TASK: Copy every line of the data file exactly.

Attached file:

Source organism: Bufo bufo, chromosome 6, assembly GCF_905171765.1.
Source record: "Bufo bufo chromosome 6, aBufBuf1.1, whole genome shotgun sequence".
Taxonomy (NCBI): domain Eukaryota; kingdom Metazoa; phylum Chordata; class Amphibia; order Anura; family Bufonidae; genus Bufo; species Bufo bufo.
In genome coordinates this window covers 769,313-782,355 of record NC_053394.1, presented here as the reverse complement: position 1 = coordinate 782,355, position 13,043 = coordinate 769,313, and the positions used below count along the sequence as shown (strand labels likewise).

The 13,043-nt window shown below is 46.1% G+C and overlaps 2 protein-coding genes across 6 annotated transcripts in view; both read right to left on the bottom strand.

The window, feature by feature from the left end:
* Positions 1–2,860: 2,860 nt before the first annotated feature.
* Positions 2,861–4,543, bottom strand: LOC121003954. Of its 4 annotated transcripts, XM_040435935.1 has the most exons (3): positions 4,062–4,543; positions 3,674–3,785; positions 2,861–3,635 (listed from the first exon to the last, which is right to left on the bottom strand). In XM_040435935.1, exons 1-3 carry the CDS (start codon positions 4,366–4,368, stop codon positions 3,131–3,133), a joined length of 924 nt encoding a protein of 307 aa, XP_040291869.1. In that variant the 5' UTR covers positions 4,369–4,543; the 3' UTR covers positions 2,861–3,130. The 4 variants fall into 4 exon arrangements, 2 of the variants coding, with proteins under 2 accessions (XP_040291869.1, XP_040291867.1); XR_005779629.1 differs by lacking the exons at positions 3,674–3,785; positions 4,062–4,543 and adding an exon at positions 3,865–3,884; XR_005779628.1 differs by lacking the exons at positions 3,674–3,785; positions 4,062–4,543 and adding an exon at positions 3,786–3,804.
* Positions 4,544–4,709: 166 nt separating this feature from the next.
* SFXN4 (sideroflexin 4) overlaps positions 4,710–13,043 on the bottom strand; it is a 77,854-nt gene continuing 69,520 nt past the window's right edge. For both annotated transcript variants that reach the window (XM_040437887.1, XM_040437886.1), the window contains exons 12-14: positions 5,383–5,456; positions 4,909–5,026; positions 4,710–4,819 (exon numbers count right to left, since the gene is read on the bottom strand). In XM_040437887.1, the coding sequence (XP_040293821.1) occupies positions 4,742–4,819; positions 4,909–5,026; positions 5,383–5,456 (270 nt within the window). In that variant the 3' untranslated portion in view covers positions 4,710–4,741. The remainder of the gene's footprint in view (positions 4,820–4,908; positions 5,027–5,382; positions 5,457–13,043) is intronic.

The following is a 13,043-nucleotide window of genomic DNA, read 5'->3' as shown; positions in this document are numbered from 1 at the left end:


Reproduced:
Source organism: Bufo bufo, chromosome 6, assembly GCF_905171765.1.
Source record: "Bufo bufo chromosome 6, aBufBuf1.1, whole genome shotgun sequence".
Taxonomy (NCBI): domain Eukaryota; kingdom Metazoa; phylum Chordata; class Amphibia; order Anura; family Bufonidae; genus Bufo; species Bufo bufo.
In genome coordinates this window covers 769,313-782,355 of record NC_053394.1, presented here as the reverse complement: position 1 = coordinate 782,355, position 13,043 = coordinate 769,313, and the positions used below count along the sequence as shown (strand labels likewise).

The 13,043-nt window shown below is 46.1% G+C and overlaps 2 protein-coding genes across 6 annotated transcripts in view; both read right to left on the bottom strand.

The window, feature by feature from the left end:
* Positions 1–2,860: 2,860 nt before the first annotated feature.
* Positions 2,861–4,543, bottom strand: LOC121003954. Of its 4 annotated transcripts, XM_040435935.1 has the most exons (3): positions 4,062–4,543; positions 3,674–3,785; positions 2,861–3,635 (listed from the first exon to the last, which is right to left on the bottom strand). In XM_040435935.1, exons 1-3 carry the CDS (start codon positions 4,366–4,368, stop codon positions 3,131–3,133), a joined length of 924 nt encoding a protein of 307 aa, XP_040291869.1. In that variant the 5' UTR covers positions 4,369–4,543; the 3' UTR covers positions 2,861–3,130. The 4 variants fall into 4 exon arrangements, 2 of the variants coding, with proteins under 2 accessions (XP_040291869.1, XP_040291867.1); XR_005779629.1 differs by lacking the exons at positions 3,674–3,785; positions 4,062–4,543 and adding an exon at positions 3,865–3,884; XR_005779628.1 differs by lacking the exons at positions 3,674–3,785; positions 4,062–4,543 and adding an exon at positions 3,786–3,804.
* Positions 4,544–4,709: 166 nt separating this feature from the next.
* SFXN4 (sideroflexin 4) overlaps positions 4,710–13,043 on the bottom strand; it is a 77,854-nt gene continuing 69,520 nt past the window's right edge. For both annotated transcript variants that reach the window (XM_040437887.1, XM_040437886.1), the window contains exons 12-14: positions 5,383–5,456; positions 4,909–5,026; positions 4,710–4,819 (exon numbers count right to left, since the gene is read on the bottom strand). In XM_040437887.1, the coding sequence (XP_040293821.1) occupies positions 4,742–4,819; positions 4,909–5,026; positions 5,383–5,456 (270 nt within the window). In that variant the 3' untranslated portion in view covers positions 4,710–4,741. The remainder of the gene's footprint in view (positions 4,820–4,908; positions 5,027–5,382; positions 5,457–13,043) is intronic.

The following is a 13,043-nucleotide window of genomic DNA, read 5'->3' as shown; positions in this document are numbered from 1 at the left end: